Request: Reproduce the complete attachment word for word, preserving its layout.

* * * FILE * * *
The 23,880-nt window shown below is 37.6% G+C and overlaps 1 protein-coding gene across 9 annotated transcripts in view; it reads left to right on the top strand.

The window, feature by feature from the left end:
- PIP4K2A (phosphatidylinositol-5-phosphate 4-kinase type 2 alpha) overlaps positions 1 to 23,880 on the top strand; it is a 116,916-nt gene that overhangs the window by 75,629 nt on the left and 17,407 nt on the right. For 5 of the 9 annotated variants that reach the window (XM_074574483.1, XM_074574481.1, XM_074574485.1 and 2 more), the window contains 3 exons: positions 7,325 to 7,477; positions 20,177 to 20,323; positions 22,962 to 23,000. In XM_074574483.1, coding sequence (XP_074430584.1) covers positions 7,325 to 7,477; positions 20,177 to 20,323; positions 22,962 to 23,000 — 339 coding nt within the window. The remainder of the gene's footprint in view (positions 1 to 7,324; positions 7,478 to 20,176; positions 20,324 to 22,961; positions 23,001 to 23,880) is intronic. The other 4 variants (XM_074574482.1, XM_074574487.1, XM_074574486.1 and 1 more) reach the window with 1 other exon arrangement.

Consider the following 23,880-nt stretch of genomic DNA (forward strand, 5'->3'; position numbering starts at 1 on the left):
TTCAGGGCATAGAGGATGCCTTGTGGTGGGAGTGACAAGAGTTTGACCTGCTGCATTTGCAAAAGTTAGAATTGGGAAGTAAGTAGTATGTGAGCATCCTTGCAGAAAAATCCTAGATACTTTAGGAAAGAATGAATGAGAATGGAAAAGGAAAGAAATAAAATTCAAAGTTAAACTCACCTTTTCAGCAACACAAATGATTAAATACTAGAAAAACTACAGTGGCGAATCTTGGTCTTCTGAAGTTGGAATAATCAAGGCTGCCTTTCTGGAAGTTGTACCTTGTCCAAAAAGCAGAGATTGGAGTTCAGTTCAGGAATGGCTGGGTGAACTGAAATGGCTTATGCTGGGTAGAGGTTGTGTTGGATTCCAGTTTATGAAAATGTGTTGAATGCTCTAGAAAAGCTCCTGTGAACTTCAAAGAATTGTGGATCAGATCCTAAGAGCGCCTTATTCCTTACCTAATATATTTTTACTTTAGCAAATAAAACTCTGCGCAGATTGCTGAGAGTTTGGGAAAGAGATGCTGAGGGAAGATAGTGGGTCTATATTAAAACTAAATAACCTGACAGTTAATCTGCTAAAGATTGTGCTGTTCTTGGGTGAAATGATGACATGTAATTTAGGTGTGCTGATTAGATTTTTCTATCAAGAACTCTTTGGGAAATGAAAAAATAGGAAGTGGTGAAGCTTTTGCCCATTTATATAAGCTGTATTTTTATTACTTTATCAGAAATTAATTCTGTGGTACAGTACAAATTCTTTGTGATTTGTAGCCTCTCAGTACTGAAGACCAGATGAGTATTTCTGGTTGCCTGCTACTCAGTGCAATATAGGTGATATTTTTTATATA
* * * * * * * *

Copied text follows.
The 23,880-nt window shown below is 37.6% G+C and overlaps 1 protein-coding gene across 9 annotated transcripts in view; it reads left to right on the top strand.

The window, feature by feature from the left end:
- PIP4K2A (phosphatidylinositol-5-phosphate 4-kinase type 2 alpha) overlaps positions 1 to 23,880 on the top strand; it is a 116,916-nt gene that overhangs the window by 75,629 nt on the left and 17,407 nt on the right. For 5 of the 9 annotated variants that reach the window (XM_074574483.1, XM_074574481.1, XM_074574485.1 and 2 more), the window contains 3 exons: positions 7,325 to 7,477; positions 20,177 to 20,323; positions 22,962 to 23,000. In XM_074574483.1, coding sequence (XP_074430584.1) covers positions 7,325 to 7,477; positions 20,177 to 20,323; positions 22,962 to 23,000 — 339 coding nt within the window. The remainder of the gene's footprint in view (positions 1 to 7,324; positions 7,478 to 20,176; positions 20,324 to 22,961; positions 23,001 to 23,880) is intronic. The other 4 variants (XM_074574482.1, XM_074574487.1, XM_074574486.1 and 1 more) reach the window with 1 other exon arrangement.

Consider the following 23,880-nt stretch of genomic DNA (forward strand, 5'->3'; position numbering starts at 1 on the left):
TTCAGGGCATAGAGGATGCCTTGTGGTGGGAGTGACAAGAGTTTGACCTGCTGCATTTGCAAAAGTTAGAATTGGGAAGTAAGTAGTATGTGAGCATCCTTGCAGAAAAATCCTAGATACTTTAGGAAAGAATGAATGAGAATGGAAAAGGAAAGAAATAAAATTCAAAGTTAAACTCACCTTTTCAGCAACACAAATGATTAAATACTAGAAAAACTACAGTGGCGAATCTTGGTCTTCTGAAGTTGGAATAATCAAGGCTGCCTTTCTGGAAGTTGTACCTTGTCCAAAAAGCAGAGATTGGAGTTCAGTTCAGGAATGGCTGGGTGAACTGAAATGGCTTATGCTGGGTAGAGGTTGTGTTGGATTCCAGTTTATGAAAATGTGTTGAATGCTCTAGAAAAGCTCCTGTGAACTTCAAAGAATTGTGGATCAGATCCTAAGAGCGCCTTATTCCTTACCTAATATATTTTTACTTTAGCAAATAAAACTCTGCGCAGATTGCTGAGAGTTTGGGAAAGAGATGCTGAGGGAAGATAGTGGGTCTATATTAAAACTAAATAACCTGACAGTTAATCTGCTAAAGATTGTGCTGTTCTTGGGTGAAATGATGACATGTAATTTAGGTGTGCTGATTAGATTTTTCTATCAAGAACTCTTTGGGAAATGAAAAAATAGGAAGTGGTGAAGCTTTTGCCCATTTATATAAGCTGTATTTTTATTACTTTATCAGAAATTAATTCTGTGGTACAGTACAAATTCTTTGTGATTTGTAGCCTCTCAGTACTGAAGACCAGATGAGTATTTCTGGTTGCCTGCTACTCAGTGCAATATAGGTGATATTTTTTATATA